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For self-employed persons or employers, it can be challenging trying to understand the rules surrounding benefits in kind. These can be complicated; some benefits are taxable while others aren't, and it gets tricky figuring out which rules apply to your situation.
To make things a little easier to understand, we've written up a quick guide below. After reading our guide, you'll understand what benefits in kind are, have a clearer idea of which ones are taxable (and which ones aren't), and get an overview of what you need to do when it comes to reporting and paying taxes on benefits in kind.
Do keep in mind that this isn't a definitive guide, as HMRC's decision to impose a tax varies by situation. If you need specific advice, do consult our specialist accountants at Forma.
What is a benefit in kind?
Benefits in kind—also commonly referred to as fringe benefits or perks—are benefits provided to a director or employee that aren't included in their salary or wages.
These can be assets or services, such as company cars, private health insurance or non-business travel and entertainment expenses. Benefits that have a monetary value will need to be reported to HMRC, as these might be subject to taxes.
Limited Company Expenses Guide
Examples of benefits in kind
Here are some examples of taxable benefits in kind:
- Company vehicles
- Private health insurance
- Non-business travel expenses
- Non-business entertainment expenses
Other types of benefits in kind aren't taxable. These include:
- Staff meals provided at a canteen
- Certain types of childcare arrangements
- Payments to a pension
- Workplace sports facilities
- Workplace safety equipment
- Certain types of transportation expenses, such as subsidies for public bus services
You can check out HMRC's resource for further information on the different types of expenses and benefits, plus the associated tax treatment.
The rules surrounding each type of benefit can be complicated. Depending on the context, HMRC may decide to impose a tax charge. As such, we recommend speaking to an accountant about your situation if you need personalised advice.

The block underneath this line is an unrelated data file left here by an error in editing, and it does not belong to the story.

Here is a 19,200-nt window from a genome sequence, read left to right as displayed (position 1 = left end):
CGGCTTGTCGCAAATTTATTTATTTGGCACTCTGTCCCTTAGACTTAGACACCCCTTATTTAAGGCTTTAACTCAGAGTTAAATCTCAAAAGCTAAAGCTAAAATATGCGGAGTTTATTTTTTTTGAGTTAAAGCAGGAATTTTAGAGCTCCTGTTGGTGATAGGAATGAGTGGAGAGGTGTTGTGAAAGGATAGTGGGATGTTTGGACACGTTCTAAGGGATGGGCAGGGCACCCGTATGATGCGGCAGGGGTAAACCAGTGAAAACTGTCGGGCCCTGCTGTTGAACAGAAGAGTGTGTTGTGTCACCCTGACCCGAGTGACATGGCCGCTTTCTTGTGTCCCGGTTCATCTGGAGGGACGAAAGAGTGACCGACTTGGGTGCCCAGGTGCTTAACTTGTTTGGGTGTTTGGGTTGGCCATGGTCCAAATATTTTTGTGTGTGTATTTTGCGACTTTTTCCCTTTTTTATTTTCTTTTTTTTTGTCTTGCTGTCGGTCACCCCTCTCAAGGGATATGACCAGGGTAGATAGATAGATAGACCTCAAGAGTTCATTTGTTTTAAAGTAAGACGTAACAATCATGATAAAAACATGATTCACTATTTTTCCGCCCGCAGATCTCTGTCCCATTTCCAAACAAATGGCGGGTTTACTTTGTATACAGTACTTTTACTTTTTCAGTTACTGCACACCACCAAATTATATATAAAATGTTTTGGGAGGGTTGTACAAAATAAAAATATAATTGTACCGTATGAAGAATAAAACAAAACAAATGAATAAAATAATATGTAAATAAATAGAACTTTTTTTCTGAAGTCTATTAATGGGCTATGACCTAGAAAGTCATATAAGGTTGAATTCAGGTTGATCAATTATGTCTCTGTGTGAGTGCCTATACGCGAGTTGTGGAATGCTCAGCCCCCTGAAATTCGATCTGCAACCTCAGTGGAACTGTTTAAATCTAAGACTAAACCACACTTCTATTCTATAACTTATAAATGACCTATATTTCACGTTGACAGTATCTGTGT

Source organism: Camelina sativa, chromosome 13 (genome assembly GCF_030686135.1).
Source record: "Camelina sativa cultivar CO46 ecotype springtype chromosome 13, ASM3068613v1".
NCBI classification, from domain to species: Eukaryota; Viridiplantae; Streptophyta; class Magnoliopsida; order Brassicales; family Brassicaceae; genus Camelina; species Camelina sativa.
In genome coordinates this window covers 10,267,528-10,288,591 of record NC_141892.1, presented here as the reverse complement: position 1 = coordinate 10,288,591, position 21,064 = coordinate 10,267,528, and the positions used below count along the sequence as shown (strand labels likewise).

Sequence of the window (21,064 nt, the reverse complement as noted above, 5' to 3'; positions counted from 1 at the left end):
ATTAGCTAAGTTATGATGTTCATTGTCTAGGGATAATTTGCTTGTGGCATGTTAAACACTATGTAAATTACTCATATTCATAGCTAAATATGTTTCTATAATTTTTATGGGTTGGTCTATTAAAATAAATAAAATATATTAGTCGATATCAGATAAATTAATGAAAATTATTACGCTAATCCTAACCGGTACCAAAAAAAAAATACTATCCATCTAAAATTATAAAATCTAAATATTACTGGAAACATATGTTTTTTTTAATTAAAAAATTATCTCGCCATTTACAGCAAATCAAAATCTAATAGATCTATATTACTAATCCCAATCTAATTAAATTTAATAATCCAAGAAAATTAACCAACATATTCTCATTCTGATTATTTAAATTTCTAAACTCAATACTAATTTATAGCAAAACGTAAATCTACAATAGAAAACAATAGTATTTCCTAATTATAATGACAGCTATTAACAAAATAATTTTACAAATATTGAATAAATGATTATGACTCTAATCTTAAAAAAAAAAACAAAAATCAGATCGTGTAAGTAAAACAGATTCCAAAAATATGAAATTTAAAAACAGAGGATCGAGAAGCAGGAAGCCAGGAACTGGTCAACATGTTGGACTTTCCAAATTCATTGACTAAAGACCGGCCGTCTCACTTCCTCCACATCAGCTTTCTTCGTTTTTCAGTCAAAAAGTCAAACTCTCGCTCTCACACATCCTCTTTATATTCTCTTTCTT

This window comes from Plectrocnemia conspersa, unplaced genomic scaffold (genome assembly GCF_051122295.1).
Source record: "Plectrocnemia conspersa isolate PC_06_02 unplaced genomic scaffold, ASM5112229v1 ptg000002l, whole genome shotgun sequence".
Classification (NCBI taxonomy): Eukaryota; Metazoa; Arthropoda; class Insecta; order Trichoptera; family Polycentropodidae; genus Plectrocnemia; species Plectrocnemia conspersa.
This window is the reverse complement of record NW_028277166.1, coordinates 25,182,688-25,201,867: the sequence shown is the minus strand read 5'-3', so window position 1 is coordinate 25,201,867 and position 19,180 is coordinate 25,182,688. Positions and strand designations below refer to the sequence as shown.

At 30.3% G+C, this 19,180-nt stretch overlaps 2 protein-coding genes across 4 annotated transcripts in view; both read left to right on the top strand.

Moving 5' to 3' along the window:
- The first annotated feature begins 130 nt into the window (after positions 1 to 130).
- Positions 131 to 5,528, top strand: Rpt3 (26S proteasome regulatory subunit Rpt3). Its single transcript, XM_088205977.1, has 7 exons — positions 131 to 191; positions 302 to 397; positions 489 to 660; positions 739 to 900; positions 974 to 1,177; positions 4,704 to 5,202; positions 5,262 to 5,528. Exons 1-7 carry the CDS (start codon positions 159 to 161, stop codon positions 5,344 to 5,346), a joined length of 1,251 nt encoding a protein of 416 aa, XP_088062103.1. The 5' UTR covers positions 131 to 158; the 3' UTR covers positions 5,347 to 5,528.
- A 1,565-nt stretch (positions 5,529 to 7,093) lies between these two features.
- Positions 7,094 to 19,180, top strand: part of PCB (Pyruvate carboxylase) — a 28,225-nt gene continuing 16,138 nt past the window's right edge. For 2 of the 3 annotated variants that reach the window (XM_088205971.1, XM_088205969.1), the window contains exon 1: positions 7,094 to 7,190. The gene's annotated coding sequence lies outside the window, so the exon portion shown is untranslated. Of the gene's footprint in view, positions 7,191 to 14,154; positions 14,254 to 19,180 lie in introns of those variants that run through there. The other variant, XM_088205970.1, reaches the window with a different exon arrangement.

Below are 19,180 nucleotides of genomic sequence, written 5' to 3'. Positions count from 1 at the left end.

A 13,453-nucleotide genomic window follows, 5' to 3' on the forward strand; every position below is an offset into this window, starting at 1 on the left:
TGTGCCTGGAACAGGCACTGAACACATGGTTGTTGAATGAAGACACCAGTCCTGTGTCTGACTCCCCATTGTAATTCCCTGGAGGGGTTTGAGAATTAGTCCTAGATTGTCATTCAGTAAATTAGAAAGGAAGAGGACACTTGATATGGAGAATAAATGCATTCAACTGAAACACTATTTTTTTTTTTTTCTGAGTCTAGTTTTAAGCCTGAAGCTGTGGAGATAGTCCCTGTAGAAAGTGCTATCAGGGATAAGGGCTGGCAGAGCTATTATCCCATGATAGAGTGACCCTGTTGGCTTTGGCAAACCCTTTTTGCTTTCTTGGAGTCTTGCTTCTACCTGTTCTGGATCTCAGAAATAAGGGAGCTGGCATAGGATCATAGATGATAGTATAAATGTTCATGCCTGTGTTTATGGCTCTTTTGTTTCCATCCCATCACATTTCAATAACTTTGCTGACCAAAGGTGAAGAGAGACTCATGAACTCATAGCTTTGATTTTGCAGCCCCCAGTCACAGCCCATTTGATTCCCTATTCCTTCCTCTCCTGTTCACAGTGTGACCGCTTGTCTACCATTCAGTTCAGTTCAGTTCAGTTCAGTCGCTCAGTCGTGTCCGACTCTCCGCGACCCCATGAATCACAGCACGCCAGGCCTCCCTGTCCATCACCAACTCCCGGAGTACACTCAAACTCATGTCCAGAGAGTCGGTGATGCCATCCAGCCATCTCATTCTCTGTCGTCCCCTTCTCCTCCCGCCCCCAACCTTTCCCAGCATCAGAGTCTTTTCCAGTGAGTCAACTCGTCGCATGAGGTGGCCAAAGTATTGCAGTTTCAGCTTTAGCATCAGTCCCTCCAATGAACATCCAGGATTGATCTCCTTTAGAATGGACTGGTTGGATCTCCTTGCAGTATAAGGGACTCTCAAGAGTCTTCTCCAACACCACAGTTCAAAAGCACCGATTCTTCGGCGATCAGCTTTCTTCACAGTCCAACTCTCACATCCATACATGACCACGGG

Reporting and paying tax on benefits
Employers are required to report all benefits in kind at the end of the tax year.
As benefits contribute to an employee's income, there may be National Insurance contributions to be paid on them. These contributions are paid for by the employer at a rate of 13.8% of the determined value of the benefits in kind.
Benefits in kind can be reported and taxed in two ways:
1. Submission of the P11D form
A P11D is a tax form that records the employment benefits that employees and directors of a company have received across the year.
You'll need to submit a form for each employee that you've provided benefits or expenses for. If you're self-employed, you're considered both the employer and employee. As such, you're responsible for filing the P11D.
You're also required to submit a P11D(b) if the conditions below apply.
If you're not familiar with the P11D(b), it's a form that sums up the total amount of taxable benefits that an employer has provided for its employees, and indicates the amount of Class 1A National Insurance due on the expenses and benefits provided.
The conditions for submitting a P11D(b) are:
- You've submitted any P11D forms
- You've paid your employees' expenses or benefits through your payroll
- You've received a reminder from HMRC
2. Paying tax on benefits through your payroll
The second option is to deduct and pay tax on employee benefits through your payroll.
To do so, you'll need to register with HMRC before the start of the tax year (6th April). Do note while the P11D form isn't required if you're payrolling benefits, you'll still need to submit the P11D(b).
How to report benefits in kind
You can report benefits in kind through the following:
Limited Company Expenses Guide
What are the important deadlines I need to know?
Maintaining proper records
In maintaining proper records, you'll be able to show that you've reported accurately, and that all the information in your end-of-year forms are correct should HMRC seek to review your records. All records pertaining to a specific tax year must be kept for three years.
You'll need to keep a record of the following:
- The date and details of every benefit you've provided
- Payment that your employee has contributed to a benefit
- Information required to calculate the amounts indicated in your end-of-year forms
- Any communication you have with HMRC